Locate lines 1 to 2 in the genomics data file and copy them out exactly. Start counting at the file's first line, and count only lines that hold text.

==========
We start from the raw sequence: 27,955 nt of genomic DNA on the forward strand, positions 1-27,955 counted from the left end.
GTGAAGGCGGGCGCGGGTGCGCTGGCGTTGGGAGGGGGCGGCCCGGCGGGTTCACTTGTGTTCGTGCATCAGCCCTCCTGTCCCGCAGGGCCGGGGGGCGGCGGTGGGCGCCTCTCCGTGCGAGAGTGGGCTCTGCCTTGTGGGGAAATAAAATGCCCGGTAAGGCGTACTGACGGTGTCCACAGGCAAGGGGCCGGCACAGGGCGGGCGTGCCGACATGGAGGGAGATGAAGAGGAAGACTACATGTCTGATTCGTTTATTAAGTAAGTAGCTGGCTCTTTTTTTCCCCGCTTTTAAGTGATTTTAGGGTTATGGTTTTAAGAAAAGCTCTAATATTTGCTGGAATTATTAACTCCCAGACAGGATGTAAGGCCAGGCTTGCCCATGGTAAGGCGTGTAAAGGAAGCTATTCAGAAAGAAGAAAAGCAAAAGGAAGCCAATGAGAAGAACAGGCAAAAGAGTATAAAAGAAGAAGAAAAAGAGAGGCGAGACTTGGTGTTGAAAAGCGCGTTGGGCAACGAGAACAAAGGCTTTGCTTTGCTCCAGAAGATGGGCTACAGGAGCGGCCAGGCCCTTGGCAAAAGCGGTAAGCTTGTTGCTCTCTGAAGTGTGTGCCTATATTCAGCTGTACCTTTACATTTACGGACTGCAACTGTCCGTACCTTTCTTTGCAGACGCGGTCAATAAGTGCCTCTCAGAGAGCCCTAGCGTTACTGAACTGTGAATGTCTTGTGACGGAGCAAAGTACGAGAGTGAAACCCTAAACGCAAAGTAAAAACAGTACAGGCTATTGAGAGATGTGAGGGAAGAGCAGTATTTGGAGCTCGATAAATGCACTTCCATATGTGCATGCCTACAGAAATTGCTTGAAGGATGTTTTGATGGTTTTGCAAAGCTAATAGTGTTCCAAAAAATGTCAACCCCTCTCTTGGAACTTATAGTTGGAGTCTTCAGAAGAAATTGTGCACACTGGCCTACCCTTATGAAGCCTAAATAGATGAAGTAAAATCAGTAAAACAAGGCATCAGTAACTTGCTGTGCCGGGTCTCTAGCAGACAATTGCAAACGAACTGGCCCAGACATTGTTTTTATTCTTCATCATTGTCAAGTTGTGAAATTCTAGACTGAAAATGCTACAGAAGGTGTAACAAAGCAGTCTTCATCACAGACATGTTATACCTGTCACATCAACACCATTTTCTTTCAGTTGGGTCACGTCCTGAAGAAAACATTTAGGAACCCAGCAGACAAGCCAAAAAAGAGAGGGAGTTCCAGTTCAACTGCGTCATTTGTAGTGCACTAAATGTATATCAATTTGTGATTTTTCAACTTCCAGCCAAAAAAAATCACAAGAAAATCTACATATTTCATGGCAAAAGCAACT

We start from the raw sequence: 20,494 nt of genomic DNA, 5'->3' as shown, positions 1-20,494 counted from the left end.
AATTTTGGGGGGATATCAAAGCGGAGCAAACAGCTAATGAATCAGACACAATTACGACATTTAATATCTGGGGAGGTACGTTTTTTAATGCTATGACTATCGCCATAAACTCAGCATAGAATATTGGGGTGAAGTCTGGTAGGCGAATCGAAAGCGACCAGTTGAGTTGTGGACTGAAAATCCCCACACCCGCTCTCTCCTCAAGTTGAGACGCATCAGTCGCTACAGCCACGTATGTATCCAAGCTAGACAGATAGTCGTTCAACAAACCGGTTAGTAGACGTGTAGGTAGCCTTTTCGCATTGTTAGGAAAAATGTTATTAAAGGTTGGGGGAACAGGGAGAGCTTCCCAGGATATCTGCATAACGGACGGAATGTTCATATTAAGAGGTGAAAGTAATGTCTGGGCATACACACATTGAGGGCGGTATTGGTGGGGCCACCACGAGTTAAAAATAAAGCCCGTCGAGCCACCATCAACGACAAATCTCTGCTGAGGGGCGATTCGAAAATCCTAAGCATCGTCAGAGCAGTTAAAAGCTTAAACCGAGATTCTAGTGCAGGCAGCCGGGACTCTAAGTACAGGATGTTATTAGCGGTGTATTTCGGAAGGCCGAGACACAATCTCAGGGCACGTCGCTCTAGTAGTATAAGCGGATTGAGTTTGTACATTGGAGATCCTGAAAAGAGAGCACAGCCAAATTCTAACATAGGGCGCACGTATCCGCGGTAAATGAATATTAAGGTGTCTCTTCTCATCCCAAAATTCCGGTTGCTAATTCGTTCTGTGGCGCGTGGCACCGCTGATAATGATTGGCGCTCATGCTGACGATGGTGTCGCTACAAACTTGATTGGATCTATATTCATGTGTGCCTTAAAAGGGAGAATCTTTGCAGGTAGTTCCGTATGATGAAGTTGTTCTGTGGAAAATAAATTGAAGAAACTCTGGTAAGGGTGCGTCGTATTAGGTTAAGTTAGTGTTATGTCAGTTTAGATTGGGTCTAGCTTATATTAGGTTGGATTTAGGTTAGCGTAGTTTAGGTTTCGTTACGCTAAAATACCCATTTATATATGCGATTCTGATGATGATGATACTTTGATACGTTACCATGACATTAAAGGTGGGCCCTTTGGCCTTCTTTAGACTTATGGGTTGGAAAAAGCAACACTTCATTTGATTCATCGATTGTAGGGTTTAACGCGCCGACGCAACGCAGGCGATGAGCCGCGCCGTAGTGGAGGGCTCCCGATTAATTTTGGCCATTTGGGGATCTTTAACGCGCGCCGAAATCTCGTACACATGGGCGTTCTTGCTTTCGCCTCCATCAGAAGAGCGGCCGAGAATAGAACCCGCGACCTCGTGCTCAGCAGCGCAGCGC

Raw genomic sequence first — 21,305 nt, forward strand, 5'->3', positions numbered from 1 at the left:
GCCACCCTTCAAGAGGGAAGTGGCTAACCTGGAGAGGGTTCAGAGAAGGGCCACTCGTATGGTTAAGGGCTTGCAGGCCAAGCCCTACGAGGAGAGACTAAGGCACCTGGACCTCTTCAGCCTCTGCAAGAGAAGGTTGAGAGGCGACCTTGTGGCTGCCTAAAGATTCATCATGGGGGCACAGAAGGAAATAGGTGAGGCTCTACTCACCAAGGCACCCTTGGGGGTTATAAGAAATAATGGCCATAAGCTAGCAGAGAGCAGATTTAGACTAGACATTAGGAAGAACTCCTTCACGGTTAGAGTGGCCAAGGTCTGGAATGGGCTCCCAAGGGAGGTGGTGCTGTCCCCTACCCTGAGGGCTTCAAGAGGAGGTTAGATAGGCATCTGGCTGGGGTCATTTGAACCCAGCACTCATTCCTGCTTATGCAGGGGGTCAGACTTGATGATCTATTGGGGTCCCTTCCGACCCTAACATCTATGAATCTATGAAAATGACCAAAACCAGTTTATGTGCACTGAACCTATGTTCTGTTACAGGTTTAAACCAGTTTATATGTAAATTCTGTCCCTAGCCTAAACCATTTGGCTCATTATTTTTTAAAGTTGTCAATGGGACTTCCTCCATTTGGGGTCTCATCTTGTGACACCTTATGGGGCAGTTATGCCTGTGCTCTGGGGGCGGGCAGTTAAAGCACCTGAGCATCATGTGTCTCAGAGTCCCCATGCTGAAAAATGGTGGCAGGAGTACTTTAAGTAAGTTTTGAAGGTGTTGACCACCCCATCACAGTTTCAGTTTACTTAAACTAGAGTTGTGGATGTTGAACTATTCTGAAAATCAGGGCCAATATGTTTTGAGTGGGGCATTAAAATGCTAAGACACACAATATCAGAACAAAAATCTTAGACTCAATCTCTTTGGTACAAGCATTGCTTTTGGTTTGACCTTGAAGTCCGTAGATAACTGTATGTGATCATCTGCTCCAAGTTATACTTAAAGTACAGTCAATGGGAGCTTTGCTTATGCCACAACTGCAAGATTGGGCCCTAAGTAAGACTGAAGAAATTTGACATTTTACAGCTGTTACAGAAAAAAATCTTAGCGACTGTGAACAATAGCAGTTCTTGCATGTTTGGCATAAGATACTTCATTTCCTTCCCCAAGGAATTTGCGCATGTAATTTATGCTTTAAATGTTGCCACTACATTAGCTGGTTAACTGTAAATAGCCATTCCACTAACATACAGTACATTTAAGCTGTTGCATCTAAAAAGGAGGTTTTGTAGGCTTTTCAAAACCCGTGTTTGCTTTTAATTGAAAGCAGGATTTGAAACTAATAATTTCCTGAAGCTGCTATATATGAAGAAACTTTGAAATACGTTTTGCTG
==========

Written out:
We start from the raw sequence: 27,955 nt of genomic DNA on the forward strand, positions 1-27,955 counted from the left end.
GTGAAGGCGGGCGCGGGTGCGCTGGCGTTGGGAGGGGGCGGCCCGGCGGGTTCACTTGTGTTCGTGCATCAGCCCTCCTGTCCCGCAGGGCCGGGGGGCGGCGGTGGGCGCCTCTCCGTGCGAGAGTGGGCTCTGCCTTGTGGGGAAATAAAATGCCCGGTAAGGCGTACTGACGGTGTCCACAGGCAAGGGGCCGGCACAGGGCGGGCGTGCCGACATGGAGGGAGATGAAGAGGAAGACTACATGTCTGATTCGTTTATTAAGTAAGTAGCTGGCTCTTTTTTTCCCCGCTTTTAAGTGATTTTAGGGTTATGGTTTTAAGAAAAGCTCTAATATTTGCTGGAATTATTAACTCCCAGACAGGATGTAAGGCCAGGCTTGCCCATGGTAAGGCGTGTAAAGGAAGCTATTCAGAAAGAAGAAAAGCAAAAGGAAGCCAATGAGAAGAACAGGCAAAAGAGTATAAAAGAAGAAGAAAAAGAGAGGCGAGACTTGGTGTTGAAAAGCGCGTTGGGCAACGAGAACAAAGGCTTTGCTTTGCTCCAGAAGATGGGCTACAGGAGCGGCCAGGCCCTTGGCAAAAGCGGTAAGCTTGTTGCTCTCTGAAGTGTGTGCCTATATTCAGCTGTACCTTTACATTTACGGACTGCAACTGTCCGTACCTTTCTTTGCAGACGCGGTCAATAAGTGCCTCTCAGAGAGCCCTAGCGTTACTGAACTGTGAATGTCTTGTGACGGAGCAAAGTACGAGAGTGAAACCCTAAACGCAAAGTAAAAACAGTACAGGCTATTGAGAGATGTGAGGGAAGAGCAGTATTTGGAGCTCGATAAATGCACTTCCATATGTGCATGCCTACAGAAATTGCTTGAAGGATGTTTTGATGGTTTTGCAAAGCTAATAGTGTTCCAAAAAATGTCAACCCCTCTCTTGGAACTTATAGTTGGAGTCTTCAGAAGAAATTGTGCACACTGGCCTACCCTTATGAAGCCTAAATAGATGAAGTAAAATCAGTAAAACAAGGCATCAGTAACTTGCTGTGCCGGGTCTCTAGCAGACAATTGCAAACGAACTGGCCCAGACATTGTTTTTATTCTTCATCATTGTCAAGTTGTGAAATTCTAGACTGAAAATGCTACAGAAGGTGTAACAAAGCAGTCTTCATCACAGACATGTTATACCTGTCACATCAACACCATTTTCTTTCAGTTGGGTCACGTCCTGAAGAAAACATTTAGGAACCCAGCAGACAAGCCAAAAAAGAGAGGGAGTTCCAGTTCAACTGCGTCATTTGTAGTGCACTAAATGTATATCAATTTGTGATTTTTCAACTTCCAGCCAAAAAAAATCACAAGAAAATCTACATATTTCATGGCAAAAGCAACT